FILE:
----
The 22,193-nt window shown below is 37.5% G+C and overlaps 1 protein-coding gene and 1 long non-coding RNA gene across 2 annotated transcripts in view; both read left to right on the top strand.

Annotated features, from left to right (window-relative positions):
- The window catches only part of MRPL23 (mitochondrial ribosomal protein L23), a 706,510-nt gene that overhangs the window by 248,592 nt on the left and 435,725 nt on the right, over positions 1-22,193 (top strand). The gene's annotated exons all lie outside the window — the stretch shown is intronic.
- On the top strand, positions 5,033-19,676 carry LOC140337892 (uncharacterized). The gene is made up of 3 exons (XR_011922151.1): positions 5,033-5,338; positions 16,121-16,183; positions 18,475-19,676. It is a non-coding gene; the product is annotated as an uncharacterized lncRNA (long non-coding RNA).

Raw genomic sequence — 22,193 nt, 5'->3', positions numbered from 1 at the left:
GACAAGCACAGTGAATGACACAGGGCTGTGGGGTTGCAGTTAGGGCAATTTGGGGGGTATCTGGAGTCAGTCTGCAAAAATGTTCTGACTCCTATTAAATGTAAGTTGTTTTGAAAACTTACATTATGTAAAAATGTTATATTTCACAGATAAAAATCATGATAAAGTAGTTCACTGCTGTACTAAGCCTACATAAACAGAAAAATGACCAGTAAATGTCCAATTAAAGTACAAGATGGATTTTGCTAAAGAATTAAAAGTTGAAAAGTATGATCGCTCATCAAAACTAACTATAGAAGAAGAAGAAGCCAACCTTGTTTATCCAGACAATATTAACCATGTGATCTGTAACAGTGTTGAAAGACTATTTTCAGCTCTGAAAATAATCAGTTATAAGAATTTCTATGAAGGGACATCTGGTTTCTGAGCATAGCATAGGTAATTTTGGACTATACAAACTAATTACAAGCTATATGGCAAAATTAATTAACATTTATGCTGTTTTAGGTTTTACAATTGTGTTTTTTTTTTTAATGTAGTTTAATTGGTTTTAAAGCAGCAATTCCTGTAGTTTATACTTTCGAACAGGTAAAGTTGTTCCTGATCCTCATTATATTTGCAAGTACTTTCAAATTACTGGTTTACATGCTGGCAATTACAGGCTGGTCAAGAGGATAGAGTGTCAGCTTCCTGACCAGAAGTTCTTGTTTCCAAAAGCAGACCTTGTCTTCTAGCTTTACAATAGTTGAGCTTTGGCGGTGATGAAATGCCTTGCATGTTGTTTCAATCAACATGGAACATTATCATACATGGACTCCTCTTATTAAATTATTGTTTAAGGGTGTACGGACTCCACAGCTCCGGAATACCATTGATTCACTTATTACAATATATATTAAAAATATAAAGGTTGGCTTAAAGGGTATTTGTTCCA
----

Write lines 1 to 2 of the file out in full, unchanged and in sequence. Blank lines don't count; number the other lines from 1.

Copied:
The 22,193-nt window shown below is 37.5% G+C and overlaps 1 protein-coding gene and 1 long non-coding RNA gene across 2 annotated transcripts in view; both read left to right on the top strand.

Annotated features, from left to right (window-relative positions):